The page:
The One Way Republicans Could Lose Control Of The Senate Is Totally Up To You
One of the main questions the 2016 Democratic presidential candidates have faced on the debate stage so far is: How can you get anything done in a Republican-controlled Senate? The question is certainly worth asking, given the amount of obstructionism President Obama has faced — the refusal of Senate Republicans to even meet with Obama's forthcoming Supreme Court nominees is the most poignant example of late. Now, with Sec. Hillary Clinton and Sen. Bernie Sanders promising progressive changes in social and economic policy on the campaign trail, we're left to wonder how they could pull any of it off working with the current "Do Nothing" Congress. Part of the answer could involve Democrats regaining control of the Senate in the Nov. 8 general election — a perhaps difficult but not impossible feat. Its success or failure may hinge on voter turnout.
Control of the Senate matters so much because this branch of Congress has quite a bit more power than the House in a number of ways, according to About.com. For example (as has been brought to the fore since Justice Antonin Scalia's death), the Senate is responsible for confirming judicial appointees — not just in the nation's highest court, but in the lower courts as well. It also must confirm presidential Cabinet members. But the Center of American Progress elaborated on the ways in which the Senate's powers enable it specifically to delay and block legislation. Senators can hold endless debates on a piece of legislation, and it takes 60 senators to move the legislation forward to a vote (a significant majority out of 100 total senators).
Republicans currently have control of both the House and the Senate. This, combined with a consideration of just how polarized the parties have become, means it's extremely difficult to get any progressive legislation passed through the normal process (executive actions on the presidential level are possible in some cases, but controversial). Ballotpedia explained that 34 Senate seats are up for reelection in 2016, and Democrats would need to gain five of them to have a majority in the Senate (compared to the 30 they would need to take over the House). Democrats will be more likely to gain control of the Senate with a big voter turnout in November, with an eye not only toward the presidential election but the congressional election as well.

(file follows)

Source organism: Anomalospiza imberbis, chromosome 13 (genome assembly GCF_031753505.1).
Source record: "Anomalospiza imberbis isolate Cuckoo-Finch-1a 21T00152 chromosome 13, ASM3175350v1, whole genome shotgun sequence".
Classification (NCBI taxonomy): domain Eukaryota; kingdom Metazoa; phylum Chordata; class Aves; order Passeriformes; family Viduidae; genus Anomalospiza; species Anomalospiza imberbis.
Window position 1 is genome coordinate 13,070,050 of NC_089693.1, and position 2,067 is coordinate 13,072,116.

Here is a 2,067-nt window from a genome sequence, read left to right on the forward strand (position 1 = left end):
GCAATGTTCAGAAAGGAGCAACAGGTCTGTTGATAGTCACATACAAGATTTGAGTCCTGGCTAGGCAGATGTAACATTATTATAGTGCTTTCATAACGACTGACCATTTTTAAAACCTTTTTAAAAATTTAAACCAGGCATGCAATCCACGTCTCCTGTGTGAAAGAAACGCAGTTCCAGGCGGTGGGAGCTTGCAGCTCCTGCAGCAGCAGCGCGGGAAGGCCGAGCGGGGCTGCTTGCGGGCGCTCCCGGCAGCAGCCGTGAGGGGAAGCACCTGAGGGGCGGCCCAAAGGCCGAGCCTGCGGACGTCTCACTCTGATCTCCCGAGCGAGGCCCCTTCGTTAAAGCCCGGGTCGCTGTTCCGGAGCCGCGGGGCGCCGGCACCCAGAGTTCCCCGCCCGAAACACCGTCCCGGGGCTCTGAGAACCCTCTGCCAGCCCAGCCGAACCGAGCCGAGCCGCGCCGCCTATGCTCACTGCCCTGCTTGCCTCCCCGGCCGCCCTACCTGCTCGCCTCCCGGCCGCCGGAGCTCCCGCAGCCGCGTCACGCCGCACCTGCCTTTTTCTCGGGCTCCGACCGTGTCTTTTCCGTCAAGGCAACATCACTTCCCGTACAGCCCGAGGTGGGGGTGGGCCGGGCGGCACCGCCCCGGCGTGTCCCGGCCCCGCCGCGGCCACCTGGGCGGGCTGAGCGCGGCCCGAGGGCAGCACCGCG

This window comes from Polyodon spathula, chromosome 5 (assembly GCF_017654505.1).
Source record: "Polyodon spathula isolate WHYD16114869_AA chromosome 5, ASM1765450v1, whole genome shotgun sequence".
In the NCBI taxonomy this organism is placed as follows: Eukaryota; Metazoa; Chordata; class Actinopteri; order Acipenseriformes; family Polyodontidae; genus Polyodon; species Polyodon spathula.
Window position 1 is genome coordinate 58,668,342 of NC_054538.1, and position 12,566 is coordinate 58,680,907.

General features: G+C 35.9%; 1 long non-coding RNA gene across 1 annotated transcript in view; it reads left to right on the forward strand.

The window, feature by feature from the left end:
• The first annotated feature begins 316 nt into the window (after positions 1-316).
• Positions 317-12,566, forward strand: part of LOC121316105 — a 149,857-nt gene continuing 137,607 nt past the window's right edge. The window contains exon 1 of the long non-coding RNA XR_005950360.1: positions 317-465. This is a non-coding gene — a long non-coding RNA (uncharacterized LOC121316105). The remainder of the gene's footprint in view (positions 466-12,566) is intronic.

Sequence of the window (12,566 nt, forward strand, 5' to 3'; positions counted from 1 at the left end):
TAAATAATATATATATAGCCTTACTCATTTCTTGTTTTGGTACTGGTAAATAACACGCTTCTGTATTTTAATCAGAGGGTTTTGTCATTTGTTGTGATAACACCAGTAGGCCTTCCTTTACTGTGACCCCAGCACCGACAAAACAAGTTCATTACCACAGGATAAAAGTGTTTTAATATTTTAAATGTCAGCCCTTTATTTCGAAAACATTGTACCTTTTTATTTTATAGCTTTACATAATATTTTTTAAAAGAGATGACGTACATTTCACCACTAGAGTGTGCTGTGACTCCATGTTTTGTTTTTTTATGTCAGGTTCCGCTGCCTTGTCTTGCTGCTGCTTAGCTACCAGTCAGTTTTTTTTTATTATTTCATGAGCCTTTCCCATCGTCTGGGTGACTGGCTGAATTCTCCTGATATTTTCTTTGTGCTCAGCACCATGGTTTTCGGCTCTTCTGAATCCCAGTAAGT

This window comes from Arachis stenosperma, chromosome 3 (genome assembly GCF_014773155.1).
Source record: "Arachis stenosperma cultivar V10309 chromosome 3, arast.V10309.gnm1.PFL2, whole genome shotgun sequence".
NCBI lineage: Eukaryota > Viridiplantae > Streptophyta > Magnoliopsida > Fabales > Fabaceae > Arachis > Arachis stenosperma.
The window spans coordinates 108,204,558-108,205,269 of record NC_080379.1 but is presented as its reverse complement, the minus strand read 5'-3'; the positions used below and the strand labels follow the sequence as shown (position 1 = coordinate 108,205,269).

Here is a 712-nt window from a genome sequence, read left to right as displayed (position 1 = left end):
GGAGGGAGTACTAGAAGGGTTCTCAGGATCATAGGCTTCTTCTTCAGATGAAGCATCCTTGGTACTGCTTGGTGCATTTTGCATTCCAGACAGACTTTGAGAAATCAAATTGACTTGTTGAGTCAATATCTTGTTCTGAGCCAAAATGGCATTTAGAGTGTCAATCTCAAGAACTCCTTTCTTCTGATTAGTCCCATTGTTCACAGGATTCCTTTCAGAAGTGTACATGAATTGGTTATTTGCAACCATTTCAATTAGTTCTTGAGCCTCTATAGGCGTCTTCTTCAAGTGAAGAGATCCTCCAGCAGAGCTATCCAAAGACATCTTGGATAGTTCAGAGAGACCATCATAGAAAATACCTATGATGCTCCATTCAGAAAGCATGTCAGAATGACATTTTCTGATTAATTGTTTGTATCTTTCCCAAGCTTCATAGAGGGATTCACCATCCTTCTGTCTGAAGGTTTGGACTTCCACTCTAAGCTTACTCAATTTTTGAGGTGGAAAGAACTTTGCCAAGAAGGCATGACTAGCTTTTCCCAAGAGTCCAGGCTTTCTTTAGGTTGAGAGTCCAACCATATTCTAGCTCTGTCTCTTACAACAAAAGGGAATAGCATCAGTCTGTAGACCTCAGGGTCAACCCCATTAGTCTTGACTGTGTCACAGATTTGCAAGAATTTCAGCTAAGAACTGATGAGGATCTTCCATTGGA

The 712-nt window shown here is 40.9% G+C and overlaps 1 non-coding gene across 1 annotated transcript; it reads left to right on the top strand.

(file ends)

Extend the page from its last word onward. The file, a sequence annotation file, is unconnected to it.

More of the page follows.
Keeping in mind that more than half the states have yet to cast their primary ballots, so far, Republican turnout at the primaries has been record-breaking, whereas Democratic turnout has been lower than the massive numbers from 2008. According to Pew Research, 17.3 percent of eligible voters turned out for Republican primaries and caucuses so far, compared to 11.7 percent on the Democratic side.
However, though Democratic turnout was not fantastic in the earliest primaries, in March, things began to pick up. The Elections Project voter turnout data shows slight increases of about 1,500 to 3,000 voters in the Colorado, Maine, and Kansas Democratic caucuses from 2008 to 2016, marking small record-breaks.
Those slight increases on the Democratic side pale in comparison to Republican turnout thus far. However, we should note PolitiFact's recent fact check of David Brooks' statement that primary voter turnout does not predict which side will win the general election — meaning, which side will have more turnout in November. He was right; there's no correlation. Still, the fact that Republican turnout is breaking records left and right (turnout in the 11 Super Tuesday states was a whopping 81 percent higher than in 2012) may be a bit unsettling to those who don't want a Republican president or a continued Republican Congress.
What is certain is that, if voters want progressive changes in the coming years, voting in a Democratic president is not enough; taking control of the Senate will be a crucial move to begin the work of loosening legislative gridlock.